Travis Spivey, another MBHS alumnus who came up a little before Galloway, said his teams rarely lost. After all, he often showed up with a hand-picked five, which at times included high-level prospects he played with at Mount Zion Christian Academy in Durham, North Carolina.
“We always came out on top pretty much,” Spivey said. “It was hard to beat us.”
Players from other schools dispute Myrtle Beach players’ claims of owning the court, as factions have their own claim to dominance during any given era, year or, well, day.
“They had their fair share of days they ran it because of course that’s in their backyard,” Ward said. “When we used to come up there I don’t know about them running no court. They used to get off. … They had their fair share, but of course they’re going to be there more days versus everybody else cause they live right there. But they don’t like to tell the whole truth.”
Those aren’t the only players who have been known to show up with pre-set starting lineups.
Often the street ballers — guys who range anywhere in age and play almost exclusively on that court — run the court. Local college players have also been known to show up in squads.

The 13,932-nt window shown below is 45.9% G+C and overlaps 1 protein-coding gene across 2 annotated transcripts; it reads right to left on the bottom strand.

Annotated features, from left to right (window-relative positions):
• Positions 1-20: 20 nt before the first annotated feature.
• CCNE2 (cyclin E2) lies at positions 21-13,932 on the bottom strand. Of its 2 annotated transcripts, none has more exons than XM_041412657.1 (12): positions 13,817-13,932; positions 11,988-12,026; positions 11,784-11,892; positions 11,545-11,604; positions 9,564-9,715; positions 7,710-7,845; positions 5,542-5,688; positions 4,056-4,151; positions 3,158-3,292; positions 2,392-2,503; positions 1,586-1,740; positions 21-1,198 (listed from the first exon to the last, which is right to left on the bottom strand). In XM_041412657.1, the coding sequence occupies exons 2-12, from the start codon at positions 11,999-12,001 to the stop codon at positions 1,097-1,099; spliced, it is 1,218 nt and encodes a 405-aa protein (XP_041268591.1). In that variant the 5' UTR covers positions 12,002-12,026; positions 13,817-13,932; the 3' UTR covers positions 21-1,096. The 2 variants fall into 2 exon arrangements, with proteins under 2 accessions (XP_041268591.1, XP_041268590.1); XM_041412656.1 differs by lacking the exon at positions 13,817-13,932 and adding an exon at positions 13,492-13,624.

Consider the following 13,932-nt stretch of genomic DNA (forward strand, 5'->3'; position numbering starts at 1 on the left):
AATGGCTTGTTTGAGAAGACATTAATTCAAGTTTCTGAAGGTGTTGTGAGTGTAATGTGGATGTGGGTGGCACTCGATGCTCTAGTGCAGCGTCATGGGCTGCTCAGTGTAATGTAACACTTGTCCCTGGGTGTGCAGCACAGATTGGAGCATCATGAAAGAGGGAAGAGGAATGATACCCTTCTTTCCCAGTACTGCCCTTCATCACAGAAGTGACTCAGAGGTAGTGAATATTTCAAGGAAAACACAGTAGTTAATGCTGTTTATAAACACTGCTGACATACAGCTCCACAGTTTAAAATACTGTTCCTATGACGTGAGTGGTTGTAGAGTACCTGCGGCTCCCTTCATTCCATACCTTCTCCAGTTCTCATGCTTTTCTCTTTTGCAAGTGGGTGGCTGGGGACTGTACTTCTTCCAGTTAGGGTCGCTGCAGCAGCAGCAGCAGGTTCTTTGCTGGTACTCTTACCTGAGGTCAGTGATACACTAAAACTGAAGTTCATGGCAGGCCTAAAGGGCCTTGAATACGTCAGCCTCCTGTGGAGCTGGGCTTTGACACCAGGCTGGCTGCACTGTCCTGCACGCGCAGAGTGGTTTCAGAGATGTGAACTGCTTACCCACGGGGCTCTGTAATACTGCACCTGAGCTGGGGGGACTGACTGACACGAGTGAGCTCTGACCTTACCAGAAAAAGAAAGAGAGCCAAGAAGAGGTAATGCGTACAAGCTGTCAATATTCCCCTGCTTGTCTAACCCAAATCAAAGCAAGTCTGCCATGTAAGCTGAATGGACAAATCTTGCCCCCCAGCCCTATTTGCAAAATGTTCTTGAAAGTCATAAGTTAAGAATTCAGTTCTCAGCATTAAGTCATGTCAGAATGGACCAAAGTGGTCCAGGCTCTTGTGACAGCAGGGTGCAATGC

One time, Coastal Carolina University’s starting lineup and more — Alvin Green, E.J. Gallup, Derrick Robinson, two-time Big South Player of the Year Torrey Butler, Tony Darden and Brandon Newby — came out.
“What was cool about Cinema 10 was that in the summer you would get guys from all over the place on vacation that saw the courts driving by and then would go there at night to get a run,” Gallup said. “So I think the night we all went together most of the other guys didn’t know who we were. They were all from different places, but that’s what made it fun.”
The out-of-towners are the common enemy among the locals who play at Midway Park. With visitors posing a threat, those from any of the surrounding high schools — and the Cinema 10 regulars — often become one.
“That’s when everybody that’s been here, that’s when we all play together, set all the differences aside, the rivalries that we’ve got amongst each other that’s the day that it’s one unit because we ain’t trying to lose,” Johnson said. “We ain’t trying to have nobody come into our city and take over. No, we ain’t going to have that.”
Sometimes the foreigners-vs.-locals games have gotten so competitive that they’ve became annual rivalries.
“It’s funny. It almost seemed like we would start running into people every year, like every summer,” Sessions said. “It was almost like, I don’t know if they were coming to vacation in Myrtle Beach or if they were coming just to play at Cinema 10. It almost became like you knew summertime ‘OK, I’m going to see that team again and see what they did this summer.’ It was so competitive.”
Later in his professional career, Ward would run into guys who would recognize him from Midway Park.
“It comes full circle,” said Ward, who said he would study other players’ games at the court and take on some of their moves if he liked them.
Another part of the rivalries is trash talk, a staple when it comes to basketball. According to Galloway, that’s what makes Midway Park one of the United States’ premier streetball courts.